Moria’s Reception and Identification center has been completely destroyed after the fire that took place on the 9th of September 2020, and has left homeless 12.000 asylum seekers.
Thousands of people have been left without shelter and they have lost all their belongings. The vast majority of the refugees are sleeping in olive fields and/ or in the national road somewhere between the centre of Mitilini and Moria. They remain without medical care, access to water, electricity and food.
A week after the fire, only 1.200 people, vulnerable groups such as, children, men and women (single parents, women who are by themselves) have started to settle in the area of Kara Tepe, in a temporary camp. Authorities in an effort to persuade the population to settle linked every service provided as well as the access to the asylum procedure, with their residence and registration to the new site of Kara Tepe.
It is obvious that these inhuman conditions are detrimental to the health and psychosocial status of the refugee population. While the inadequate care measures pose even greater risks to the refugee and local populations, as well as the large number of staff members of civil society organizations, in the midst of a second wave of pandemics.
The refugee population includes a large number of women, many of whom belong to vulnerable groups, particularly women who live by themselves, single parents and GBV survivors. A total of 400 women who were settled in protected areas, in safe spaces within Moria’s Reception and Identification center (section C, D, E), at the moment they found themselves in the streets or in the temporary camp deprived from any necessary protection rights
This crucial time, many women- GBV survivors, are now further exposed to immediate danger of being re-traumatized, violated and threatened. We are referring to women who have suffered multiple forms of GBV in their country of origin and during their journey to Greece. Those women often have been tortured and have serious health issues, most of the times they travel alone and they are single mothers. Eighty of them receive legal and psychosocial support from Diotima Center, with the assistance of the UN High Commissioner for refugees.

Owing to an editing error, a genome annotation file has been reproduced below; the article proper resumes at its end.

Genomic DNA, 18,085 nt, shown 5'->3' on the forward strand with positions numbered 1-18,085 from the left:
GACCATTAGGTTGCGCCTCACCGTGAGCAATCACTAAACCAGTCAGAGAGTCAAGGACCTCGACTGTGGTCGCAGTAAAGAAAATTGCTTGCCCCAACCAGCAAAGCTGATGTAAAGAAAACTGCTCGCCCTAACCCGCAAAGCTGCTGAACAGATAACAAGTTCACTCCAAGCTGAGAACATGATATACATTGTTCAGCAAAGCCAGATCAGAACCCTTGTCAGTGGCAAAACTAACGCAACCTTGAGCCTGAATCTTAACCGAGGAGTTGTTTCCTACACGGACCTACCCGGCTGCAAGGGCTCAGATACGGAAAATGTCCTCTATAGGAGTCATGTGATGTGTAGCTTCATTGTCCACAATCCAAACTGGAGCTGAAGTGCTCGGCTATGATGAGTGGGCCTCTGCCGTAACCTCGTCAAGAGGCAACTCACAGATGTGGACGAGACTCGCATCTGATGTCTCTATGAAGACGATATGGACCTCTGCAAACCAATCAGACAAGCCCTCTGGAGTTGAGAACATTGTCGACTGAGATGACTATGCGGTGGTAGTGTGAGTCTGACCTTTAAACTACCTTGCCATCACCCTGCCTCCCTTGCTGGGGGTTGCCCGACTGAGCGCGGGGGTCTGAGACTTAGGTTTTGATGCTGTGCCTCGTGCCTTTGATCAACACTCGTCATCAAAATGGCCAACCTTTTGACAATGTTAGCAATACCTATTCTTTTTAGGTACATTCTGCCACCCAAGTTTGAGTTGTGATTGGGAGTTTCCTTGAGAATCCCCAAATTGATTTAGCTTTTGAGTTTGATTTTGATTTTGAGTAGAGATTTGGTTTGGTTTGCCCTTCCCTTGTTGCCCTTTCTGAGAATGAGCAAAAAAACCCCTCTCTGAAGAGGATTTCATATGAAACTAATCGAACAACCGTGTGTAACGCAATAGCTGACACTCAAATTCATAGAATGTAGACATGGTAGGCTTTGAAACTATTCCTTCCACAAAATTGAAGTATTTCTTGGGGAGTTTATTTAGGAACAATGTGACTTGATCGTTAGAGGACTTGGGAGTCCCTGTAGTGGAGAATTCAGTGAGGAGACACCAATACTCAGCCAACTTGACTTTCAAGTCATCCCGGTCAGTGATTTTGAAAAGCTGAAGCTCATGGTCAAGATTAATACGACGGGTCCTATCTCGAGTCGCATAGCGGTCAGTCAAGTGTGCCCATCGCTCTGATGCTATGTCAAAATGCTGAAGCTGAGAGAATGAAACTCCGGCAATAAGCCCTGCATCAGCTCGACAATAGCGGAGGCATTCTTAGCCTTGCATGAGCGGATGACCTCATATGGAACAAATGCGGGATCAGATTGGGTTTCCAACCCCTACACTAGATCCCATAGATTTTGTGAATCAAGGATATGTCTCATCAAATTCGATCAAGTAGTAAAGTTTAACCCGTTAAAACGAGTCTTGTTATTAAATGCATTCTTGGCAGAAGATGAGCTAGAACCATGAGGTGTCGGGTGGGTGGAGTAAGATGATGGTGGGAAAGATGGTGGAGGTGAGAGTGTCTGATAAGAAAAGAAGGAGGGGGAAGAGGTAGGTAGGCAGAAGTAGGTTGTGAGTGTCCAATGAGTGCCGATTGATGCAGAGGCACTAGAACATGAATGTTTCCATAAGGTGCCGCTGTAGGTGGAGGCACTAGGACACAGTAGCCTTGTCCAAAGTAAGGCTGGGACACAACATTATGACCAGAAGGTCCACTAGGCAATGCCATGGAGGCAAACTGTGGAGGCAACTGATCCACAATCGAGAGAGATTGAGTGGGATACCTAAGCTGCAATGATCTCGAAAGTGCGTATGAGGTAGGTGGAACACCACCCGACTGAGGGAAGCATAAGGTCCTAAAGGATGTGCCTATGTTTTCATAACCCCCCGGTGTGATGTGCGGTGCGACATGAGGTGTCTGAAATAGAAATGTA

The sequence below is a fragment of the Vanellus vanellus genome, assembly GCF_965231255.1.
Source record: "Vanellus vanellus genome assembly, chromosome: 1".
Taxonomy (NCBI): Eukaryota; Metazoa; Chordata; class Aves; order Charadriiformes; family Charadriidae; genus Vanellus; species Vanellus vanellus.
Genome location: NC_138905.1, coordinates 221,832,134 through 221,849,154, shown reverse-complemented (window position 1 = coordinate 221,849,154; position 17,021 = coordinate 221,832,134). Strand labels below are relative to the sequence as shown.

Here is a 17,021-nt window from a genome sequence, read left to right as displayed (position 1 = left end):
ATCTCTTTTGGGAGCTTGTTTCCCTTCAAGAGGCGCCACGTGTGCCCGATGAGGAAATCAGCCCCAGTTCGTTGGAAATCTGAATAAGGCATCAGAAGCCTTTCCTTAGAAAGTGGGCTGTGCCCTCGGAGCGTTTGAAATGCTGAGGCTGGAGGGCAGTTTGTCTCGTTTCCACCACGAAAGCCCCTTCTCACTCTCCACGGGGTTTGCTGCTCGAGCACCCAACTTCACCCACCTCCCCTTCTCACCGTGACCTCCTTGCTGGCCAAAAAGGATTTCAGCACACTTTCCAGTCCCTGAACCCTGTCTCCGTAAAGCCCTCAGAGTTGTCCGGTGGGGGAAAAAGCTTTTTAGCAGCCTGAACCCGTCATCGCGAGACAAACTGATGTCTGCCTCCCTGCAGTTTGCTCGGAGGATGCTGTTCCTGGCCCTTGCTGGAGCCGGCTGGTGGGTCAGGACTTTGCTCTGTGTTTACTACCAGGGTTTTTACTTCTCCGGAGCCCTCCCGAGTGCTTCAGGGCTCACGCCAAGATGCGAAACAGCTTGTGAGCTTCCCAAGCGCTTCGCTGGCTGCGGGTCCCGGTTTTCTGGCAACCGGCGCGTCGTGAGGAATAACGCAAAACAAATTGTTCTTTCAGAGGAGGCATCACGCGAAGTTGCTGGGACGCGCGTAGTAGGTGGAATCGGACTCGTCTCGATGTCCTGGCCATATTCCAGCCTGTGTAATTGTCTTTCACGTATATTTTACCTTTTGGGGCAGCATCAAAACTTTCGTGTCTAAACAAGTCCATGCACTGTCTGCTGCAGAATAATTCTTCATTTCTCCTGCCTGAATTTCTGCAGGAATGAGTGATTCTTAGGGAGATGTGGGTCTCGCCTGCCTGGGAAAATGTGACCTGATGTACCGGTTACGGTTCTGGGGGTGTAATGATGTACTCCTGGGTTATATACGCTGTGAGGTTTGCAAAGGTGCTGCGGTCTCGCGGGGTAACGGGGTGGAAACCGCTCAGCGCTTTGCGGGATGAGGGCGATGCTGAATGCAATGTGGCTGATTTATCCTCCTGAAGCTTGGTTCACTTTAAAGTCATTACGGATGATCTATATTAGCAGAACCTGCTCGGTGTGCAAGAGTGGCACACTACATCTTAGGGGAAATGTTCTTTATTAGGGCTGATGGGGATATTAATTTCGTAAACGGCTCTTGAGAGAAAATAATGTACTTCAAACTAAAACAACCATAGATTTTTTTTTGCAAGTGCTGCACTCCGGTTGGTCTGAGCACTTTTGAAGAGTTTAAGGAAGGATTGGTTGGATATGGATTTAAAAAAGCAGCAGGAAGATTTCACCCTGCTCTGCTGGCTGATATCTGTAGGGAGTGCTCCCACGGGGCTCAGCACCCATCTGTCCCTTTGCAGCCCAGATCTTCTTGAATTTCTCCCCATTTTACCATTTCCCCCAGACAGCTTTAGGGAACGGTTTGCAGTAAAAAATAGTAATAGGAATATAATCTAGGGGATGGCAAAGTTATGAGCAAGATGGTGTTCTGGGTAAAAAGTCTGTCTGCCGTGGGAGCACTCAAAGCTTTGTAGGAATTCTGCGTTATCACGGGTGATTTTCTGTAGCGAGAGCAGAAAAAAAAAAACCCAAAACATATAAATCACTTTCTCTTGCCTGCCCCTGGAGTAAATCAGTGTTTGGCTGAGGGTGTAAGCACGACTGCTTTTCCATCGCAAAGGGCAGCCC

The majority of those women, the last six months have experienced one or more incidents of GBV, in Greece, as recorded by our interventions in the field. The incidents have to do mainly with rapes and domestic violence incidents within Moria camp, as there has been an important increase in these forms of GBV in the last quarter, when restrictive measures were imposed in the Reception and Identification centre.
It is a significant risk, for this population who is vulnerable and has already suffered a lot, not to remain in unsafe spaces, given that the perpetrators can locate and approach women, anytime. Indicatively we mention that in the first days after the fire, three GBV survivors supported by Diotima Center reported a threatening approach by the perpetrator during the day.
This precarious situation of GBV survivors gets even worse if it is taken into account that both the presence of police and thear my doesn’t inspire trust and a sense of safety even in the face of far-right groups that move in a threatening way towards the refugee population, the staff of humanitarian organizations and the solidarity groups of the local community.
The professionals of Diotima Center that work in Mytilini, since the beginning of the so called refugee crisis until today, continue the efforts to locate and assist the GBV survivors. Until today, 100 vulnerable women, including GBV survivors have been transferred with the assistance of Diotima Center to a safe space on the island.
In these gloomy conditions, some women choose to organize, to fight and to demand their immediate removal from the island. Their courage and strength finds our full support and solidarity and inspires us to continue our work.
One of the biggest challenges of our society is to protect the most vulnerable and those living in precarious conditions, that is why we call on the Ministry of Migration Policy to take immediate care of this vulnerable population.
photograph: tabitha turner